Information on children on care orders and in placements, adoptions from care and numbers of children and young persons leaving care for April 2020 to March 2021.
This is not the latest release in the series: Children looked after by local authorities
‘Children looked after’ or ‘looked after children’ refers to children who are looked after by local authorities in Wales.
A child is a person who is aged under 18. Section 74 of the Social Services and Well-being (Wales) Act states that a child who is looked after by a local authority is a child who is in its care; or provided with accommodation, for a continuous period of more than 24 hours, by the authority in the exercise of any functions which are social services functions, apart from functions under section 15, Part 4, or section 109, 114 or 115.
Data in this annual update covers the coronavirus (COVID-19) pandemic. Whilst we cannot determine the exact impact of the pandemic, it is thought to be visible in the data through fewer children starting to be looked after, a higher proportion of children needing care due to family stress or dysfunction, fewer placement moves, fewer children leaving care and changes in the accommodation of young people leaving care.
Furthermore, policy changes primarily focussing on reducing the numbers of children in need of care across Wales were introduced in 2019-20. Local authorities have set plans in place to reduce safely the numbers of children in need of care, including targets for 2019-20, 2020-21 and 2021-22, and are being monitored by Welsh Government policy officials.
At 31 March 2021
- 7,263 children were looked after(a) on 31 March 2021, an increase of 113 (2%) children when compared to the previous year. This equates to a rate of 115.3 per 10,000 population aged under 18, compared to a rate of 113.5 in 2019-20. Whilst the number of children looked after has increased each year in recent years, the scale of growth has been less.
- 6,215 (86%) children were looked after under a care order. The majority of these children were looked after under full care orders; as opposed to interim care orders.
- 5,072 (70%) children were accommodated in foster care placements, a gradual decline in proportion in recent years. Nearly a third (32%) of children in foster care were in placements with a relative or friends; a steady increase from 23% at 31 March 2017.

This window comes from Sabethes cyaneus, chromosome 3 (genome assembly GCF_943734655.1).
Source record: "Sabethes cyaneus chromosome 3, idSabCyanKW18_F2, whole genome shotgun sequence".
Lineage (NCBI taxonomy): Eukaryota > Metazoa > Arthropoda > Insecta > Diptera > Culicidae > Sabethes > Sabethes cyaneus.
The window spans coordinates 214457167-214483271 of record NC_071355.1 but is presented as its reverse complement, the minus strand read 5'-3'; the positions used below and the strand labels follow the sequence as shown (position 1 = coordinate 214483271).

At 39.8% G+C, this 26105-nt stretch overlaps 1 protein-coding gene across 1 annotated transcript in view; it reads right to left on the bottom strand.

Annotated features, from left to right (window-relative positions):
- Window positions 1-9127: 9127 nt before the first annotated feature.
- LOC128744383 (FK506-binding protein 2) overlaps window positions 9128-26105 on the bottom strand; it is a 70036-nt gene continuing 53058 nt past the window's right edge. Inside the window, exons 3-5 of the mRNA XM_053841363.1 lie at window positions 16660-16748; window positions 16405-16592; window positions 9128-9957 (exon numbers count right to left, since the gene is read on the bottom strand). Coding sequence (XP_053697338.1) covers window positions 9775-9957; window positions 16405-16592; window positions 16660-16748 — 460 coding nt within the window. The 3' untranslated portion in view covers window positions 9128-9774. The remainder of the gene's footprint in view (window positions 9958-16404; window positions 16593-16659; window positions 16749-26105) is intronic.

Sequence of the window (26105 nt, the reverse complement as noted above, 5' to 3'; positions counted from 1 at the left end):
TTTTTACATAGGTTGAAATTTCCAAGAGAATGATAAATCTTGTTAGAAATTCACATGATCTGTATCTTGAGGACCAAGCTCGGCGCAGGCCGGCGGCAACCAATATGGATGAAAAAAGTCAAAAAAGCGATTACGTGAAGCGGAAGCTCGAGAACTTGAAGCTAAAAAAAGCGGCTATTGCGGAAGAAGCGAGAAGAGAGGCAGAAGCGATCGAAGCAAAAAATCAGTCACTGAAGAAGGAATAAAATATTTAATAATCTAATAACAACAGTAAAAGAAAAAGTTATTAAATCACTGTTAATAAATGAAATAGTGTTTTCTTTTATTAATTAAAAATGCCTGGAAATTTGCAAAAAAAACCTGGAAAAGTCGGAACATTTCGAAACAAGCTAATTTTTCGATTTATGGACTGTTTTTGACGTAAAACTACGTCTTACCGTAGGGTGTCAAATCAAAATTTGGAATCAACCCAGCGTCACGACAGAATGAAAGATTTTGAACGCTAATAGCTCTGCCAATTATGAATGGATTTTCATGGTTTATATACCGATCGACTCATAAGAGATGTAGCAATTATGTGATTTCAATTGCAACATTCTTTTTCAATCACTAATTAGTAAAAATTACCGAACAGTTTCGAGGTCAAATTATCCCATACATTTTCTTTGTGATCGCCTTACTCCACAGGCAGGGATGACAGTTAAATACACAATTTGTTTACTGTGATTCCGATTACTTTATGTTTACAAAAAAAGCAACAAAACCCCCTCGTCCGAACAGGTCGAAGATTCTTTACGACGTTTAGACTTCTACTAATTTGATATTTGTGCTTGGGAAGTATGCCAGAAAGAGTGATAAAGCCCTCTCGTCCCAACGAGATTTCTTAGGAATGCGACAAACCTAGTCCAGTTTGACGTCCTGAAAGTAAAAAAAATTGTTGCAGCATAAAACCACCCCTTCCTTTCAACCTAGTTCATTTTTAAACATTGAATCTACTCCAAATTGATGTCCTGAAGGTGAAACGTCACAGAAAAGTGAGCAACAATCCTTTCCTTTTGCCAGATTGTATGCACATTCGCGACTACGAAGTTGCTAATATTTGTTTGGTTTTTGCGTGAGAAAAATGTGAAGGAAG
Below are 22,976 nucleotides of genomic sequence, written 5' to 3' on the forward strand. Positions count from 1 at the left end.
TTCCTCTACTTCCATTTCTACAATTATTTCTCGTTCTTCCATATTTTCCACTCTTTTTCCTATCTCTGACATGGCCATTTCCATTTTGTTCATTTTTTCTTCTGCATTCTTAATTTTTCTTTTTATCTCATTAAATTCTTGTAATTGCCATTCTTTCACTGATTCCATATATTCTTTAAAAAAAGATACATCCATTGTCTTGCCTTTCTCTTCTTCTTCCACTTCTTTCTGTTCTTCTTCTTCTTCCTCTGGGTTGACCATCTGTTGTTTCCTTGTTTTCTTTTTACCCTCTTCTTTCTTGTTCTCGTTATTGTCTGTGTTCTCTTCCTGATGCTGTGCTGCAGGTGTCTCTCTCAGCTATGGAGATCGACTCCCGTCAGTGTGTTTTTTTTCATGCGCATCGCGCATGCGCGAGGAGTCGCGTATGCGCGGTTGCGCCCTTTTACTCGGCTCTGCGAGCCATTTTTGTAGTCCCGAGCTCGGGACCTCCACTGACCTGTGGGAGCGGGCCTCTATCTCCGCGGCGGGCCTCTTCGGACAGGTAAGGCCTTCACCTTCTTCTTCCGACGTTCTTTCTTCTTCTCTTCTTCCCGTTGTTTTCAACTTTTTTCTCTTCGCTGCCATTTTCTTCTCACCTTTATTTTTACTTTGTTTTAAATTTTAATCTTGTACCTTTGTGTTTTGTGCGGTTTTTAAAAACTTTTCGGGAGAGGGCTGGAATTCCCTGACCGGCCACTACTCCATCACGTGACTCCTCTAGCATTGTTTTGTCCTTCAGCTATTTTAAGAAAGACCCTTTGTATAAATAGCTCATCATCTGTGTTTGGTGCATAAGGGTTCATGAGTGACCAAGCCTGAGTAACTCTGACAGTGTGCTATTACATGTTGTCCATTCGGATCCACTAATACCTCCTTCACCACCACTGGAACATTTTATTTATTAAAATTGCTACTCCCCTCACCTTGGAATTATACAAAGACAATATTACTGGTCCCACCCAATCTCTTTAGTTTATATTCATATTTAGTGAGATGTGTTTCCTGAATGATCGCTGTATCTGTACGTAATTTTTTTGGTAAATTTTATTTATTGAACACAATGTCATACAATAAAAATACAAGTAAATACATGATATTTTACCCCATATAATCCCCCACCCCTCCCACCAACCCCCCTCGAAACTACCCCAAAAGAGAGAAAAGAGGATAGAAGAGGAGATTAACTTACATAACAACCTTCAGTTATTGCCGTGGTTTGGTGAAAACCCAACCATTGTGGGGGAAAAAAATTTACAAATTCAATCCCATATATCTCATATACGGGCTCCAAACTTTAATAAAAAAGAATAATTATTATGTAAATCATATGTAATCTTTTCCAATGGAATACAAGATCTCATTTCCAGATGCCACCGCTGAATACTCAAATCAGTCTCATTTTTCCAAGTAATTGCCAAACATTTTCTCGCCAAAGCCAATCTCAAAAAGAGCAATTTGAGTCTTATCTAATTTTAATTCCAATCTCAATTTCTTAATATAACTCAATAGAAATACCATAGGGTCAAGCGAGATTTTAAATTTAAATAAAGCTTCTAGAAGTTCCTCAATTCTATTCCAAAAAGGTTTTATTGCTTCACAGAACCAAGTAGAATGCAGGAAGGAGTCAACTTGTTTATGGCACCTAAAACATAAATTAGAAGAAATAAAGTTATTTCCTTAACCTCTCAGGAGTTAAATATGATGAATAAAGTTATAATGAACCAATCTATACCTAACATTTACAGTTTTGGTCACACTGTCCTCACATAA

(a) Excludes children looked after exclusively under short breaks.
April 2020 to March 2021
- 1,747 children started to be looked after(b), a decrease of 228 (12%) children compared to the previous year. Since 2016-17, fewer children have started being looked after each year; this has been more apparent from 2019-20 onwards.
- 59% of the children who started to be looked after during the year were receiving care and support initially because of abuse or neglect, a decrease in proportion compared to around 65% in recent years. The proportion of children receiving care and support due to family in acute distress or dysfunction increased to 30% (from around 23% in recent years).
- 7% of children looked after at 31 March 2021 had three or more placements during the year, the lowest proportion seen since data started being collected in 2002-03.
- 1,657 children left care(c), a decrease of 14 (1%) children compared to the previous year. The number of children leaving care had been decreasing but has been fairly stable since 2018-19.
- Almost half (48%) of the children who left care during the year returned home to live with parents, relatives or other persons with parental responsibility. A similar proportion has been seen in the last four years but this is a smaller proportion than seen prior to 2017-18.
- 266 children were adopted from care, a decrease of 32 (11%) compared to the previous year.
(b) Where a child had multiple periods of care only the first period is counted.
(c) Where a child had multiple periods of care only the latest period is counted. Excludes children who died or where care was taken over by another local authority in the UK.
Further information, including local authority level breakdowns, can be found on StatsWales. Some figures for previous years have been revised.
Children looked after by local authorities: April 2020 to March 2021 (experimental statistics) , file type: PDF, file size: 1 MB
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